Labyrinth or Layered approach

Ladies and gentlemen, we’ve reached the fifth and final post of this information security in hybrid IT series. I hope you’ve found as much value in these posts as I have in your thoughtful comments. Thanks for following along.

 

Let’s take a quick look back at the previous posts.

 

Post #1: When "Trust but Verify" Isn’t Enough: Life in a Zero Trust World

Post # 2: The Weakest (Security) Link Might Be You

Post #3: The Story Patching Tells

Post #4: Logs, Logs, and More Logs

 

Throughout the series, we’ve covered topics vital to an organization’s overall security posture, including zero trust, people, patching, and logs. These are a pivotal part of the people, process, and technology model vital to an organization’s Defense in Depth security strategy.

 

What Is Defense in Depth?

Originally a military term, Defense in Depth, also known as layered security, operates from the premise that if one layer of your defense is compromised, another layer is still in place to thwart would-be attackers. These preventative controls typically fall into one of the following categories.

 

  • Technical controls use hardware or software to protect assets. Micro-segmentation, multi-factor authentication, and data loss protection are examples of technical controls.
  • Administrative controls relate to security policies and procedures. Examples of this could include policies requiring least-privilege and user education.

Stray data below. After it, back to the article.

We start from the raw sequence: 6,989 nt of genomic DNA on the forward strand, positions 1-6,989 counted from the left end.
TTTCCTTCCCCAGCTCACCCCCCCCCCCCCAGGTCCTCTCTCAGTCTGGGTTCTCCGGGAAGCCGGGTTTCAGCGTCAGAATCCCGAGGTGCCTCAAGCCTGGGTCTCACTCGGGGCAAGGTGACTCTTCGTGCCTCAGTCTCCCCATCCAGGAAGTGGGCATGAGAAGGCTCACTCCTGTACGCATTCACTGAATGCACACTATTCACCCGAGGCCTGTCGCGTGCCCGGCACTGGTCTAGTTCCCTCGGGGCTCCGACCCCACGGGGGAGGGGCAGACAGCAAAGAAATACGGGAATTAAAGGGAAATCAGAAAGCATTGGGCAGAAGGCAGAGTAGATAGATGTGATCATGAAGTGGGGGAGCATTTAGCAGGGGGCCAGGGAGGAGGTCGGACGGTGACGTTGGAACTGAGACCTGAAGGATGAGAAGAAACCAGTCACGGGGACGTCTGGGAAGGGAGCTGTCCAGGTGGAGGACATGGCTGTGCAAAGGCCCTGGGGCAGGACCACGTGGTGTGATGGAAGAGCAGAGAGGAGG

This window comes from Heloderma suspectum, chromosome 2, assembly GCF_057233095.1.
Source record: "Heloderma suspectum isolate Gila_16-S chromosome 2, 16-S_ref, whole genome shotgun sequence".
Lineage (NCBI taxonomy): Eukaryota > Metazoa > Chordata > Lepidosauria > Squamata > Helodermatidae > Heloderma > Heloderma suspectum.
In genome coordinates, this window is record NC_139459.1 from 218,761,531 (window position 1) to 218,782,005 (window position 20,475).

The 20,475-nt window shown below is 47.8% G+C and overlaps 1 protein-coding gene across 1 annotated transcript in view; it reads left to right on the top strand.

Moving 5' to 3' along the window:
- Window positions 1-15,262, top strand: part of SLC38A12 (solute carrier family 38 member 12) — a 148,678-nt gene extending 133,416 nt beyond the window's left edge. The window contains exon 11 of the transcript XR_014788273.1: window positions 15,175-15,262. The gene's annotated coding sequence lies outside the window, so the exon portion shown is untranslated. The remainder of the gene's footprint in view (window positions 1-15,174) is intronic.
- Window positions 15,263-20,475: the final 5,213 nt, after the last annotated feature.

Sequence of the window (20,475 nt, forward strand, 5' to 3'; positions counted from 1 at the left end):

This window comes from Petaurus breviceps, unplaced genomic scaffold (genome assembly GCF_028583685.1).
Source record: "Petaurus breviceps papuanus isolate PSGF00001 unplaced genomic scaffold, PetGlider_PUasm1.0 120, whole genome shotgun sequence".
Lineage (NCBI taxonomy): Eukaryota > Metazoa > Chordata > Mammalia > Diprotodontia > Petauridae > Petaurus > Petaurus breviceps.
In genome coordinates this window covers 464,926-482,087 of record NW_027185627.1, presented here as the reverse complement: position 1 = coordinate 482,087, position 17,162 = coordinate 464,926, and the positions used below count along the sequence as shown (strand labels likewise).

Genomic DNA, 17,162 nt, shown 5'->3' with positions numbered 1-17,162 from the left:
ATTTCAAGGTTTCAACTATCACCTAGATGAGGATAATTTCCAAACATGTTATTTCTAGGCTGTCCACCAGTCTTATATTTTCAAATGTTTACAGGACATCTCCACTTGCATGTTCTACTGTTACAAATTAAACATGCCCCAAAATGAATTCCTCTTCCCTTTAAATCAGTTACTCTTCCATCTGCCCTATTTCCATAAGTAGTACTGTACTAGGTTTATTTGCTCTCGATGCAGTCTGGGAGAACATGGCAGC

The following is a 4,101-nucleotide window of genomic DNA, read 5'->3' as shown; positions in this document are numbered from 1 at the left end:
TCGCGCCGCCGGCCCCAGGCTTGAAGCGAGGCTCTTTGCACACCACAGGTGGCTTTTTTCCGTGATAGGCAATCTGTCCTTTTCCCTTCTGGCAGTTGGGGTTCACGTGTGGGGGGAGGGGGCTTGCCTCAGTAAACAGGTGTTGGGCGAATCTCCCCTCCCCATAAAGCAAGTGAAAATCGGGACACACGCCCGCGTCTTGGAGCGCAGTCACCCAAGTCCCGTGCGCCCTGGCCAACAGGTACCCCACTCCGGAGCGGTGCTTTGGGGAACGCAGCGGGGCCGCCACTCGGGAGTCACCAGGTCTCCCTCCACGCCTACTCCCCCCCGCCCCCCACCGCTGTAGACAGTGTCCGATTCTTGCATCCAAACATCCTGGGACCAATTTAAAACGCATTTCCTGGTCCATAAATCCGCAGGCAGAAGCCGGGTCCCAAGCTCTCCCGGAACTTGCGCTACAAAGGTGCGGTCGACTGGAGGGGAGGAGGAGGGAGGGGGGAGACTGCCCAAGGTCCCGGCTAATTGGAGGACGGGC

• Physical applies to controls you can physically touch. Security badges, security guards, fences, and doors are all examples of physical controls.

 

Why Defense in Depth?

If you’ve ever looked into setting up an investment strategy, you’ve heard the phrase “Diversify, diversify, diversify.” In other words, you can’t predict if a fund will flop completely, so it’s best to spread funds across a broad category of short-term and long-term investments to minimize the risk of losing all your money on one fund.

 

Similarly, because you can’t know what vulnerabilities an attacker will try to exploit to gain access to your data or network, it’s best to implement a layered and diverse range of security controls to help minimize the risk.

 

Here’s a simple example of layered security controls. If an attacker bypassed physical security to gain access to your facility, 802.1x, or a similar port-based security technical control, stops them from simply plugging in a laptop and gaining access to the network.

 

Off-Premises Concerns

Because of the shared responsibilities for security in a hybrid cloud environment, the cloud adds complexity to the process of designing and implementing a Defense in Depth strategy. While you can’t control how a cloud provider handles the physical security of the facility or facilities hosting your applications, you still have a responsibility to exercise due diligence in the vendor selection process. In addition, SLAs can be designed to act as a deterrent for vendor neglect and malfeasance. However, ultimately, the liability for data loss or compromise rests with the system owner.

 

Conclusion

When an organization’s culture treats security as more than a compliance requirement, they have an opportunity to build more robust and diverse security controls to protect their assets. Too often, though, organizations fail to recognize security as more than the Information Security team's problem. It's everyone's problem, and thoroughly implementing a Defense in Depth strategy takes an entire organization.